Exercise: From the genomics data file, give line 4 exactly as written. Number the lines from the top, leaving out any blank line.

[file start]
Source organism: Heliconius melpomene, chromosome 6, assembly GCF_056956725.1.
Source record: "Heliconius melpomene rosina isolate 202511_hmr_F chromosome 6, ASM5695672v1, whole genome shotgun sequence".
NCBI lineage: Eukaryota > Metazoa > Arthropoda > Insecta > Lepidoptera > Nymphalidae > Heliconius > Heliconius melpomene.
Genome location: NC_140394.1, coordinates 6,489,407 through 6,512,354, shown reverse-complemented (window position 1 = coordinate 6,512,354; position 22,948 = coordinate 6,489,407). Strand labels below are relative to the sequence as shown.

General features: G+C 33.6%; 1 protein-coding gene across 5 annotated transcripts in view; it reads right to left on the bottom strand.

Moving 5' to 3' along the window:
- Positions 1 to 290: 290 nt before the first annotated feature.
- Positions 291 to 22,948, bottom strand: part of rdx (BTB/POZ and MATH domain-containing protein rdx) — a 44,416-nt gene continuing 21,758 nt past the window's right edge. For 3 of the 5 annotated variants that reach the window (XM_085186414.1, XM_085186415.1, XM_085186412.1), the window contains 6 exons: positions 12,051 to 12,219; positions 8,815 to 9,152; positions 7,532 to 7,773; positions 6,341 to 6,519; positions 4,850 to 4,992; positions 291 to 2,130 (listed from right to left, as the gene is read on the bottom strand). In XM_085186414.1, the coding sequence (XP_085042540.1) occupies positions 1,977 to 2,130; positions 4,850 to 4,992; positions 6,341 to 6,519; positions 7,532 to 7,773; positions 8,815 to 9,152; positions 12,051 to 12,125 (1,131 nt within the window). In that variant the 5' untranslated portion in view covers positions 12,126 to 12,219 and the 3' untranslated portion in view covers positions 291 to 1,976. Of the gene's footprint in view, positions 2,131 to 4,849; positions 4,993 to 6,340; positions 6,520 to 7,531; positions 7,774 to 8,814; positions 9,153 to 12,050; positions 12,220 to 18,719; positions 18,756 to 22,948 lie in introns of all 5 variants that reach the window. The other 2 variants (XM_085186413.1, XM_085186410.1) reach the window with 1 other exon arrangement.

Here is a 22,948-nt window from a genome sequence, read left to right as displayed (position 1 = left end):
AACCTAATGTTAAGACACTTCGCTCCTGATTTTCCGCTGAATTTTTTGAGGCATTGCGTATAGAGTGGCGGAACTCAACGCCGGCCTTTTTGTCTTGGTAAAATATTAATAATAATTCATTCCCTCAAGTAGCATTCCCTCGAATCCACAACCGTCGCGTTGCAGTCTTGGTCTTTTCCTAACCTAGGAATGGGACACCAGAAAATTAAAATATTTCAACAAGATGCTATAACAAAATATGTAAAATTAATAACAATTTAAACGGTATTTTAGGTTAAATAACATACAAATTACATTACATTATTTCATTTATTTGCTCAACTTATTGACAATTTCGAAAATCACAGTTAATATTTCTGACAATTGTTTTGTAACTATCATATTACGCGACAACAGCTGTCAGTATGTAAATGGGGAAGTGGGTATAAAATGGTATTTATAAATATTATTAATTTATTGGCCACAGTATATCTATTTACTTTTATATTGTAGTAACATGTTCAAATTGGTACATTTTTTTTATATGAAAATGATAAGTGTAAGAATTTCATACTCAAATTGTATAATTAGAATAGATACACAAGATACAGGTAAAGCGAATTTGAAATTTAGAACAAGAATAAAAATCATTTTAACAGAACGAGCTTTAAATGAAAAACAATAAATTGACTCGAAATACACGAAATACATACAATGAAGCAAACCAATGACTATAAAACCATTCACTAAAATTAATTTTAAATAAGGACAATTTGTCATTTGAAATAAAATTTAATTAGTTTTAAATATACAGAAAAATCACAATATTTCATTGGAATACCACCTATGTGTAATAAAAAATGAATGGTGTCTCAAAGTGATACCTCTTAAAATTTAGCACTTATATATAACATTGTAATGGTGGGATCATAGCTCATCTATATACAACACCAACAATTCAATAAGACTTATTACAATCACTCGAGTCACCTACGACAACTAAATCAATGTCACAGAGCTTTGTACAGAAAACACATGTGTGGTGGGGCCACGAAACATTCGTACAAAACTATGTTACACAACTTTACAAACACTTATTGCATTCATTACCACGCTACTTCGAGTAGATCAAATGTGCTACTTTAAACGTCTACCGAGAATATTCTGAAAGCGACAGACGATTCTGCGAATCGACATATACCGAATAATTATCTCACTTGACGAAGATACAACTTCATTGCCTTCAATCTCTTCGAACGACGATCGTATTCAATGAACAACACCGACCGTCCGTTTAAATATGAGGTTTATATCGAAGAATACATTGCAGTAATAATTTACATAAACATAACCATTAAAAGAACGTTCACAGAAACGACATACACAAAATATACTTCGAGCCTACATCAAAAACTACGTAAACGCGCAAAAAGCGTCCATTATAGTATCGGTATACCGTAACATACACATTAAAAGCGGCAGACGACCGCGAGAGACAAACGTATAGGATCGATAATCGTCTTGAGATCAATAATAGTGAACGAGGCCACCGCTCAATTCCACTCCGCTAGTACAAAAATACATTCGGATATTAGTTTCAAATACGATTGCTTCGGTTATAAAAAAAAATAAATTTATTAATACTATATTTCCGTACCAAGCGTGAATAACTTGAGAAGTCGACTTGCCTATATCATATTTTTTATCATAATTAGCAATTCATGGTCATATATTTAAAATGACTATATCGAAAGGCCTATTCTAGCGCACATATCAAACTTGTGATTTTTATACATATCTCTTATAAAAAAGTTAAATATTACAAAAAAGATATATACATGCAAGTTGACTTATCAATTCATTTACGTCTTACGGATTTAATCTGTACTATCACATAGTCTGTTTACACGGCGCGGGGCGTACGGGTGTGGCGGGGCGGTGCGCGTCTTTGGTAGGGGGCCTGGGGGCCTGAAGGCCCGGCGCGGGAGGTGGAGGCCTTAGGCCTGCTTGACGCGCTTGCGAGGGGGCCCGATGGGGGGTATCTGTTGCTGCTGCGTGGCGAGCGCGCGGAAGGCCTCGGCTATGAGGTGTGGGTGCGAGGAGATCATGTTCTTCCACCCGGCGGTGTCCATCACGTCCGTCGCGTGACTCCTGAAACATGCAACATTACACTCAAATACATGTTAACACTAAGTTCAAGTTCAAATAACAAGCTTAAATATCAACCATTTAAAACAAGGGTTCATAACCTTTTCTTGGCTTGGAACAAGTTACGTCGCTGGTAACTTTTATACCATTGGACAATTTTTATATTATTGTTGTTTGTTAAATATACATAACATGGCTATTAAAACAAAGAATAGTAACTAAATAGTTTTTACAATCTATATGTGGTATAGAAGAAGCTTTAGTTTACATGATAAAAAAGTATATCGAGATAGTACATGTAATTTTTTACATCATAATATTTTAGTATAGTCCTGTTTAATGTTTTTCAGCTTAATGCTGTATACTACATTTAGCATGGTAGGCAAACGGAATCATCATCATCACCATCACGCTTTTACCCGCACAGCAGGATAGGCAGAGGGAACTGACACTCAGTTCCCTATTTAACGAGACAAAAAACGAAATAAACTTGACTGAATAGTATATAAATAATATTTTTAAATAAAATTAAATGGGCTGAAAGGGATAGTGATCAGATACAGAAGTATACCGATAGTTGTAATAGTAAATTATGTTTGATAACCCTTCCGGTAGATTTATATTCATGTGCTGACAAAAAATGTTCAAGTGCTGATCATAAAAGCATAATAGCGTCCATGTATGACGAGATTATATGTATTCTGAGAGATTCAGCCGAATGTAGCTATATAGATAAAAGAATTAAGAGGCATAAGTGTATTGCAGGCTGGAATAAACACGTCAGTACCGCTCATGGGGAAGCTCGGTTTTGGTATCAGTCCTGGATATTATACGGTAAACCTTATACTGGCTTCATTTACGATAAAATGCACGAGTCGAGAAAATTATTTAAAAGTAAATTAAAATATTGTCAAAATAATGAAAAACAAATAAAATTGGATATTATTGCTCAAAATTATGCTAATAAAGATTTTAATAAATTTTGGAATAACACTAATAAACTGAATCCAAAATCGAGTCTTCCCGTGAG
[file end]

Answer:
Genome location: NC_140394.1, coordinates 6,489,407 through 6,512,354, shown reverse-complemented (window position 1 = coordinate 6,512,354; position 22,948 = coordinate 6,489,407). Strand labels below are relative to the sequence as shown.